As a male observer I admit to being somewhat wary of reviewing Wham Bam Thank You Ma’am. What if some of the gags went over my XY chromosome head?
ABC’s new sketch show is written and directed by its stars Sarah Bishop, Greta Jackson and Adele Vuko. Known for their online videos such as ‘Activewear’ the trio had a pilot in the Fresh Blood initiative, and now have a 6 episode series. With Australia having a strong history of female comedy teams (a trail blazed by Riley, Turner, Szubanski & Downey), the prospects for a next gen troupe is high.
These gals are similarly anarchic, skewering female tropes with a sometimes-absurdist twist. Males may want to duck for cover when these sketches unleash, if they are not prepared to laugh at themselves.
Things get underway with fallible super heroes Amazon, Scarlet Assassin and Feline in a Matrix-like sketch that appears to have been filmed on the roof of ABC Ultimo. From there we are whisked away to the Ladies-Only talk of the powder room, ahead of a US sitcom parody in which the three masquerade as misogynistic roommates who look like they have just stepped out of a Chuck Lorre comedy.
The first episode also includes a female Jesus flirting with Roman Centurions, an irate wellness blogger (who is a mentor to an inmate outreach program), botoxed South African women Shani & Nani, and Matt Okine guest starring as “Australia’s first male police officer” (prepare for workplace harassment in the all-female force).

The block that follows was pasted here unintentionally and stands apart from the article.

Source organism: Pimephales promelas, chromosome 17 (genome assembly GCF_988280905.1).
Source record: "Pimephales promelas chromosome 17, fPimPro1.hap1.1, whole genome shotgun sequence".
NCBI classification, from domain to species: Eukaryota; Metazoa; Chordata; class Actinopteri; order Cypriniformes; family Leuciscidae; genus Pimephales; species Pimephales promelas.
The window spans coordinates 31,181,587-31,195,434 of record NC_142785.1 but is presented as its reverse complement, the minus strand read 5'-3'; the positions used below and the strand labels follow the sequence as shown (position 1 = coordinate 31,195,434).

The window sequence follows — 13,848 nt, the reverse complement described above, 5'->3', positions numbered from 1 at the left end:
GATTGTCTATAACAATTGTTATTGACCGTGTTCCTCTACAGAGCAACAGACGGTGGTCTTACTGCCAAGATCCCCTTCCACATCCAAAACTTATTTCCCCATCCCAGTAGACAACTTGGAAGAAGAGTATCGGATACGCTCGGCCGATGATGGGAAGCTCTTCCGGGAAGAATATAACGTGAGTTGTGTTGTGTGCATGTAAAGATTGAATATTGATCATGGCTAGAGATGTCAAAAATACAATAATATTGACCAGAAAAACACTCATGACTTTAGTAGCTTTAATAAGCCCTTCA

“Have you actually ever been to a real crime scene or have you just seen them on your Xbox?”
Other guest stars in the first episode include Darren Gilshenan and Kate Fitzpatrick.
Expect to see them tackle the world of Barbie, gender pay imbalances, and even menstruation. Yep, all bets are off.
Throughout it all Sarah Bishop, Greta Jackson and Adele Vuko assume an array of characters and costumes -Jackson is the one to watch here.
Not all of the gags work, but there is surely creative promise and the ‘grab-bag’ approach to sketch means we reset everything with each new scene. While the sitcom parody began to drag in its second outing, others such as “Smoke Bomb Girl” were delightfully, inexplicably brief, refusing to subscribe to logic.
The production design was also particularly good here, afforded ample detail.
It’s important to let comedians find their voice and ABC should be commended for nurturing new acts, and even giving them a safety net when not every sketch hits a mark. Even Something Stupid, the short-lived Seven series, spawned the iconic Kath and Kim.
Whether Bishop, Jackson and Vuko have such talent within them remains to be seen, but by the same token, they should also be allowed to navigate their own path, own it, detour it, excavate it, redesign it, sell it or throw a smoke bomb and leave the men to argue over it.
In just under 30 minutes they pretty much attempt most of that.
Wham Bam Thank You Ma’am airs 9:30pm Thursday on ABC2.